Wednesday, January 20, 2016

Listening to Prestige Part 164: Earl Coleman

This is the first of two sessions that would be released by Prestige as Earl Coleman Returns, though what he was returning from, it's hard to say. Probably not the two Gene Ammons sessions that he appeared on, both of which were pretty much buried by Prestige. Perhaps a long-postponed return from his one big success--the 1947 session with Charlie Parker and Errol Garner that brought him his one hit record?

Actually, Earl Coleman never quite returned, never quite went away. His singing style, the rich Mr. B-type baritone, faded in popularity, but he hung on, singing in what one presumes were smaller venues, but always called upon to sing in some pretty distinguished musical settings. When he died in 1995, he received a featured obituary in the New York Times, which is something not given to every veteran jazz musician. including some who one might think of as having made more of a musical impact.

Coleman broke in in 1939, singing with Ernie Fields (he could only have been 14 at the time). The '40s saw him with Jay McShann, Earl Hines, and, interestingly, the Billy Eckstine orchestra, before his 1947 recording debut with Bird, and his one hit, "This is Always." He would also record with Howard McGhee and Fats Navarro.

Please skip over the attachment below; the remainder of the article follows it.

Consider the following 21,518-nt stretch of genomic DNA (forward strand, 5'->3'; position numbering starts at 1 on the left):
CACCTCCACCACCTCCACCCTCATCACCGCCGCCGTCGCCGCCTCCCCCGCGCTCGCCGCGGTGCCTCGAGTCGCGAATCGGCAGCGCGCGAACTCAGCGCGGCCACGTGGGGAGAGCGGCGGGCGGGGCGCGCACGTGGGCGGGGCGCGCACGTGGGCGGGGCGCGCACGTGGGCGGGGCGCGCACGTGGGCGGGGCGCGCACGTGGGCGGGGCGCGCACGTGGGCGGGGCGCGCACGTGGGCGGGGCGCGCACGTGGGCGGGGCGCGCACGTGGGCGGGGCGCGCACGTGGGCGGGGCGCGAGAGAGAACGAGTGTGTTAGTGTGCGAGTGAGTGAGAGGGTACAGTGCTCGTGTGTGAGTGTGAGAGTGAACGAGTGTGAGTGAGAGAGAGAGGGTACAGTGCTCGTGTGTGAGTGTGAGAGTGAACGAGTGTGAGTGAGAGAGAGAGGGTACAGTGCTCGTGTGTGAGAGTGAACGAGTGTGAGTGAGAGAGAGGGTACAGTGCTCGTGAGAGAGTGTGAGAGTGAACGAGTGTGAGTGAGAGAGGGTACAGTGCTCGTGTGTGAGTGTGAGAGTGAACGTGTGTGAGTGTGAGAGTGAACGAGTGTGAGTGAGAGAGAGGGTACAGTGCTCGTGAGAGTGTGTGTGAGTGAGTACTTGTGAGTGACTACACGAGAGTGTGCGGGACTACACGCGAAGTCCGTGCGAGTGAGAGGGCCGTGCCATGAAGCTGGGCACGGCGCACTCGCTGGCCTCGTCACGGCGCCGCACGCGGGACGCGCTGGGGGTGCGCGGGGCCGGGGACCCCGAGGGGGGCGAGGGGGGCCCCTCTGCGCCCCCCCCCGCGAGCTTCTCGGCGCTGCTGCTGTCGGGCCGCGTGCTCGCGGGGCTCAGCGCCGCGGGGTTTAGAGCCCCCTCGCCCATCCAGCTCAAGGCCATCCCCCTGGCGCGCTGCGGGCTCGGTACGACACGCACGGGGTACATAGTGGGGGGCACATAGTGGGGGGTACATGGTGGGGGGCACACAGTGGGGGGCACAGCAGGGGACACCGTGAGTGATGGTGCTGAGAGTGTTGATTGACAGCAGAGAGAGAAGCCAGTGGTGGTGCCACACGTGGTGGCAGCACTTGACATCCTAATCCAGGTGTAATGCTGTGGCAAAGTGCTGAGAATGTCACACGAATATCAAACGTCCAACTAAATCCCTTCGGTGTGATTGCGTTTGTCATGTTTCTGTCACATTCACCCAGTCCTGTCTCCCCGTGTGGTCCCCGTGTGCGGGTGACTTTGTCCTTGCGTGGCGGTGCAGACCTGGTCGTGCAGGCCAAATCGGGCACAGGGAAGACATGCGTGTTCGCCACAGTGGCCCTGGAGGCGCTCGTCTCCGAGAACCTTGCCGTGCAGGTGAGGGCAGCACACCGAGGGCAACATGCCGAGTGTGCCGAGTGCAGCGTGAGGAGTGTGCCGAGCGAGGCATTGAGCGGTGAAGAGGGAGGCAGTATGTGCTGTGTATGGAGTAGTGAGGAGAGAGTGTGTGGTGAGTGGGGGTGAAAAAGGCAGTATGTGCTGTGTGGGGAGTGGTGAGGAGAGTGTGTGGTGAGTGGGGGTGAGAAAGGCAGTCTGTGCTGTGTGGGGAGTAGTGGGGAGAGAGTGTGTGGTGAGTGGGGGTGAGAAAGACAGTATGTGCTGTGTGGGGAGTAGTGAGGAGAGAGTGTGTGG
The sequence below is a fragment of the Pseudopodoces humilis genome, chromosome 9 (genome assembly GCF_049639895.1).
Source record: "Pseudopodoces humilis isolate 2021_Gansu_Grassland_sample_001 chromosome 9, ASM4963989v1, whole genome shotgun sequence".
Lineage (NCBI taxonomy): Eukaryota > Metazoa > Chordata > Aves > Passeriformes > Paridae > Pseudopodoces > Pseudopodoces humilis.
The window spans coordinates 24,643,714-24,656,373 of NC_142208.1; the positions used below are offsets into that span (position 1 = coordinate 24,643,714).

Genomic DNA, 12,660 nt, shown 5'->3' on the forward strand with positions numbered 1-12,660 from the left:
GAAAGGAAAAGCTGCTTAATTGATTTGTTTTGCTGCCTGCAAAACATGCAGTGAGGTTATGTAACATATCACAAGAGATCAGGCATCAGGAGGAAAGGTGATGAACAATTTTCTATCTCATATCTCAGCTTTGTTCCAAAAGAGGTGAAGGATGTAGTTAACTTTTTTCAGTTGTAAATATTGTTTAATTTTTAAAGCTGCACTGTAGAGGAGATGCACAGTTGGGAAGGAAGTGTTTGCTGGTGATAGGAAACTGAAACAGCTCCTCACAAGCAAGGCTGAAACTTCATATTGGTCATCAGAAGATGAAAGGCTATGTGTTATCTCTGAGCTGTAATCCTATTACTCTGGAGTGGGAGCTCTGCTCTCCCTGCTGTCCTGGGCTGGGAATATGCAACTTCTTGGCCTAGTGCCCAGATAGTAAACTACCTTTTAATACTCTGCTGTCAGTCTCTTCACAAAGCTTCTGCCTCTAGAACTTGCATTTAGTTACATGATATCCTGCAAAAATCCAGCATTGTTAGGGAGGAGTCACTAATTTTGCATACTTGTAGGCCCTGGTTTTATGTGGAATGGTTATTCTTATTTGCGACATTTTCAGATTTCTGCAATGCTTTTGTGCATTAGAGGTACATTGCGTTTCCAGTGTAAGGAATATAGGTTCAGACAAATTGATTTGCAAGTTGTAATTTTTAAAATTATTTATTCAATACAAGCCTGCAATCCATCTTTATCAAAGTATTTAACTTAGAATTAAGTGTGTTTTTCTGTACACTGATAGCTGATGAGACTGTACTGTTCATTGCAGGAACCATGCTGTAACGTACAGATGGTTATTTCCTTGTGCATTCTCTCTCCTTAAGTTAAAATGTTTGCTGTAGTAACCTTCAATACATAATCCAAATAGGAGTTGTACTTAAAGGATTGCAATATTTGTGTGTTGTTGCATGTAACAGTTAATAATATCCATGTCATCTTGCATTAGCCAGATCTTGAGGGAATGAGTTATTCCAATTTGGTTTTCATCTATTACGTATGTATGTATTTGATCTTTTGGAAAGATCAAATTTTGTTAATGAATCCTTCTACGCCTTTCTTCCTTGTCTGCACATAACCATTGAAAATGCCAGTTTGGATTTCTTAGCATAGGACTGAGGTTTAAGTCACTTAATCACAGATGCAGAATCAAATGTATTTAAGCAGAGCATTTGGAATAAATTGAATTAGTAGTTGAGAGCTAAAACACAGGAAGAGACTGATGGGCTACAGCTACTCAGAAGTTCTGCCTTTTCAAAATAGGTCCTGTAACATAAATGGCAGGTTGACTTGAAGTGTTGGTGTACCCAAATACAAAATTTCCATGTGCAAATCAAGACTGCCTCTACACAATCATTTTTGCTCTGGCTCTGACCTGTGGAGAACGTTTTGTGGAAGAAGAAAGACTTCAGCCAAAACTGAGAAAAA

In the 50s, he also recorded with Sonny Rollins and Elmo Hope, in the 60s with Don Byas (in Paris). with Gerald Wilson, and with Billy Taylor and Frank Foster. In the 8os, he worked and recorded for several years with Shirley Scott.

So what kept him, maybe on the fringes of jazz royalty, but still never far from those fringes, for a lot longer than a lot of the other Eckstine acolytes?

He was very good. And I really started to appreciate how good he was, listening to this session with some much younger musicians (and a veteran rhythm section composed of considerably older musicians--a very interesting group). His sound is very much influenced by Al Hibbler, as well as by Mr. B., and what's probably most important about him is that he works very well with musicians. He doesn't improvise a lot, but he listens to what they're doing, and he gives them a solid ground to solo from. This is true for Farmer and Gryce, and especially true for Jones.

Earl Coleman Returns was made up of this session and another later in 1956, with a smaller group.

No one has posted any of the Earl Coleman Returns tunes on YouTube, so to give you a sample, here he is with Billy Taylor;


1 comment:

David Alan Binder said...

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